Alvin Goldman’s contributions to contemporary epistemology are impressive—few epistemologists have provided others so many occasions for reflecting on the fundamental character of their discipline and its concepts. His work has informed the way epistemological questions have changed (and remained consistent) over the last two decades. We (the authors of this paper) can perhaps best suggest our indebtedness by noting that there is probably no paper on epistemology that either of us individually or jointly have produced that does not in its (...) notes and references bear clear testimony to the influence of Professor Goldman’s arguments. The present paper is no exception (and this would be a particularly inapt place to break with our tradition of indebtedness). Professor Goldman has produced a series of discussions that we find particularly important for coming to terms with the venerable idea that there may be truths that can be known a priori (Goldman 1992a, 1992b, 1999). We do not altogether follow his lead, while he draws on the idea that a priori justification has something to do with innateness or processess, we prefer to accentuate the idea that a priori justification turns on a conceptually grounded truths and access via acquired conceptual competence (at least in many significant philosophical cases). Still, in developing our understanding we have been aided by much that Professor Goldman says regarding concepts, conceptual competence, and related psychological processes. The influences should become progressively clear, particularly in the later sections of this paper. What would it take for there to be a priori knowledge or justification? We can begin by reflecting on a widely agreed on answer to this question—one that purports to identify something that would at least be adequate for a priori justification. The answer will then serve as one anchor for the present investigation, a bit of shared ground on which empiricists and rationalists can, and typically do, agree.. (shrink)
The doctrine is familiar. In a sentence, a priori truths are those that are knowable on the basis of reflection alone (independent of experience) by anyone who has acquired the relevant concepts. This expresses the classical conception of the a priori. Of course, there are those who despair of finding any truths that fully meet these demands. Some of the doubters are convinced, however, that the demands, are somewhat inflated by an epistemological tradition that was nevertheless on to something of (...) importance. These thinkers would then seek to reconceive the a priori somewhat--accommodating some of the classical demands within a "retentive analysis." Ultimately, we will urge a place for both the classical conception and a complementary revisionary but retentive conception as well. (shrink)
Epistemology has recently come to more and more take the articulate form of an investigation into how we do, and perhaps might better, manage the cognitive chores of producing, modifying, and generally maintaining belief-sets with a view to having a true and systematic understanding of the world. While this approach has continuities with earlier philosophy, it admittedly makes a departure from the tradition of epistemology as first philosophy.
Abstract Three prominent economists born early in the twentieth century?James Buchanan, Jack Hirshleifer, and Simon Rottenberg?switched from a belief in socialism in their twenties or thirties to strong support for free markets. Interviews show that for all three, and especially for Buchanan and Rottenberg, what changed them is what they learned in their economics classes. For Hirshleifer, another major influence was the pact between Hitler and Stalin, which caused him to be more skeptical about leftist ideas and made him more (...) open to intellectual criticisms of socialism. (shrink)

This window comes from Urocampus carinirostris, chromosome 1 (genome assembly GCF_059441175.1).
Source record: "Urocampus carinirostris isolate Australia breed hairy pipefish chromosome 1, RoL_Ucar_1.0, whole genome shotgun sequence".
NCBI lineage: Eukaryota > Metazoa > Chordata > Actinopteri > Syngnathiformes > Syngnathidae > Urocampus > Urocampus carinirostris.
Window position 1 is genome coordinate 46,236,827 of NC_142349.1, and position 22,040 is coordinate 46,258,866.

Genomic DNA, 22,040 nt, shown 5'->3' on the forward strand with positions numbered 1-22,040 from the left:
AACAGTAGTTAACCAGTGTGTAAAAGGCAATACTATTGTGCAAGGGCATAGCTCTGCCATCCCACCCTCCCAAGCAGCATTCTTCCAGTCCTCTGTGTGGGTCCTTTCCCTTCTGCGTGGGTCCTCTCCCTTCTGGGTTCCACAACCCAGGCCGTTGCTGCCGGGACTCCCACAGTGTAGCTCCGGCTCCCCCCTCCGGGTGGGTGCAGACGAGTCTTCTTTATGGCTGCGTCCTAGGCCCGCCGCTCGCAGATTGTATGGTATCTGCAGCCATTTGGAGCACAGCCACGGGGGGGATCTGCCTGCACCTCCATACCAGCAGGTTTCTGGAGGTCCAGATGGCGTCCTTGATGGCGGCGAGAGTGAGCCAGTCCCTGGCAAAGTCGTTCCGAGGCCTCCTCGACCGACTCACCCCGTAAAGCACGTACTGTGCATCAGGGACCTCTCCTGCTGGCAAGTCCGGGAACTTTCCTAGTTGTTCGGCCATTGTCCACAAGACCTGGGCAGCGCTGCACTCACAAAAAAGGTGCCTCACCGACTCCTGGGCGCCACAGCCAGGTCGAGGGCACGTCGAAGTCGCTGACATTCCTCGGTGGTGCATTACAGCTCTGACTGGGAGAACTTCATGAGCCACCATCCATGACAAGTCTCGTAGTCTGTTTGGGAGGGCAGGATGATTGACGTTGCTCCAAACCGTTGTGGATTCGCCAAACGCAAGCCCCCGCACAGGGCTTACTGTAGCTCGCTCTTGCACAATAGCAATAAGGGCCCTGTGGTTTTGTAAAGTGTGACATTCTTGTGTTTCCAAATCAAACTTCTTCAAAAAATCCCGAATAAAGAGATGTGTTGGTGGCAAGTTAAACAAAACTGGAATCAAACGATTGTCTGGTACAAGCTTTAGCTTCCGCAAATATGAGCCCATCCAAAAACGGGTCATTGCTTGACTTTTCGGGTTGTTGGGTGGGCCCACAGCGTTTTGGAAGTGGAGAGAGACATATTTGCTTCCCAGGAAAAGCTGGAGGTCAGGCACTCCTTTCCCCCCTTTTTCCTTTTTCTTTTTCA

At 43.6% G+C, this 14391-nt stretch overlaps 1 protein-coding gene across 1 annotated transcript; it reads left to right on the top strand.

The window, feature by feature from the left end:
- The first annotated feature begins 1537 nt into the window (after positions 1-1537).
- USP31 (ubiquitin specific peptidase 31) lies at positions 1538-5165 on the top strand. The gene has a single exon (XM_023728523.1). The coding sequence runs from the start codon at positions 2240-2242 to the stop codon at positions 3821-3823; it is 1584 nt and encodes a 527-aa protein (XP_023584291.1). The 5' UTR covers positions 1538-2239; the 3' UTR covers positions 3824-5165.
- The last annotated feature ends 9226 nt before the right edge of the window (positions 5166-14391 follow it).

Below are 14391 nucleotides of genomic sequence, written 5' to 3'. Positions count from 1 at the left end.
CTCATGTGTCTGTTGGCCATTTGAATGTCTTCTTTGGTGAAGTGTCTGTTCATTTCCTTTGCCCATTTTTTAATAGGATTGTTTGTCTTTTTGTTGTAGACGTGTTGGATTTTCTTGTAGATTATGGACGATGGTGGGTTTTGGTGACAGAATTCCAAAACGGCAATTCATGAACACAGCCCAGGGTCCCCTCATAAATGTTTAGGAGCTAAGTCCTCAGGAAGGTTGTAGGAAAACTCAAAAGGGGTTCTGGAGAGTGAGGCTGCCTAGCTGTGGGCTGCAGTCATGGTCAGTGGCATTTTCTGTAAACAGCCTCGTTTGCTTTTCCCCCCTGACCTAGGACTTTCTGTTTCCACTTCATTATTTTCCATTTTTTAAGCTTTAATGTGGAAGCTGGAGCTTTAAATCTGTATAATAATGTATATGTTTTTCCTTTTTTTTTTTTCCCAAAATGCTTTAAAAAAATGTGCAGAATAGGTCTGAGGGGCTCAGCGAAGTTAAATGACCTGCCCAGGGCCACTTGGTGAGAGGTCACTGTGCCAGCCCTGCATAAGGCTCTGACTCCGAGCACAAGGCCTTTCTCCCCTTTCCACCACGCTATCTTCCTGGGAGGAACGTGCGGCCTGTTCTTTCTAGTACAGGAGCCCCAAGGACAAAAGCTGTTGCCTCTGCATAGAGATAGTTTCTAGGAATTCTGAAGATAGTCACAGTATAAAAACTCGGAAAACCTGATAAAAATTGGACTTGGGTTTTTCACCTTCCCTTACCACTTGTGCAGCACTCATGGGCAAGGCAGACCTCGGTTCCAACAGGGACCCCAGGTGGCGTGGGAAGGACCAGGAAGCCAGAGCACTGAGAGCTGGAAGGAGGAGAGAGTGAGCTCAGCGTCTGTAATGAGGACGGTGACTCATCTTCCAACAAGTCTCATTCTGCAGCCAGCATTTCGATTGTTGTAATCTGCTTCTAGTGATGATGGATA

The argument I present here is an example of the manner in which naturalizing epistemology can help address fairly traditional epistemological issues. I develop one argument against coherentist epistemologies of empirical knowledge. In doing so, I draw on BonJour (1985), for that account seems to me to indicate the direction in which any plausible coherentist account would need to be developed, at least insofar as such accounts are to conceive of justification in terms of an agent (minimally) possessing articul able (...) reasons and arguments, as is standard. I end by indicating important elements of coherentist epistemology that can be salvaged in the face of my argument, provided we are willing to drop the traditional commitment to characterizing justification in terms of the structure of articulable argument. (shrink)
By a macro-level feature, I understand any feature that supervenes on, and is thus realized in, lower-level features. Recent discussions by Kim have suggested that such features cannot be causally relevant insofar as they are not classically reducible to lower-level features. This seems to render macro-level features causally irrelevant. I defend the causal relevance of some such features. Such features have been thought causally relevant in many examples that have underpinned philosophical work on causality. Additionally, in certain typical biological cases, (...) we conceive of causally relevant features at various compatible levels of analysis. When elaborated, these points make a strong prima facie case for macro-level causal relevance. However, we might abandon both the philosophical guideposts and the corresponding explanatory practice in the special sciences were we convinced that no reflective philosophical account could provide for the causal relevance there supposed. I show that such drastic measures are not necessary, for we can make sense of macro-level causal relevance by drawing on Paul Humphreys' recent work in ways suggested by the concrete examples considered here. (shrink)
Rosenberg argues that intentional generalizations in the human sciences cannot be law-like because they are not amenable to significant empirical refinement. This irrefinability is said to result from the principle that supposedly controls in intentional explanation also serving as the standard for successful interpretation. The only credible evidence bearing on such a principle would then need conform to it. I argue that psychological generalizations are refinable and can be nomic. I show how empirical refinement of psychological generalizations is possible by (...) considering concrete cases. A sufficiently detailed view of the role of psychological generalizations in interpretation allows us to find in psychological investigations instances of bootstrap testing. (shrink)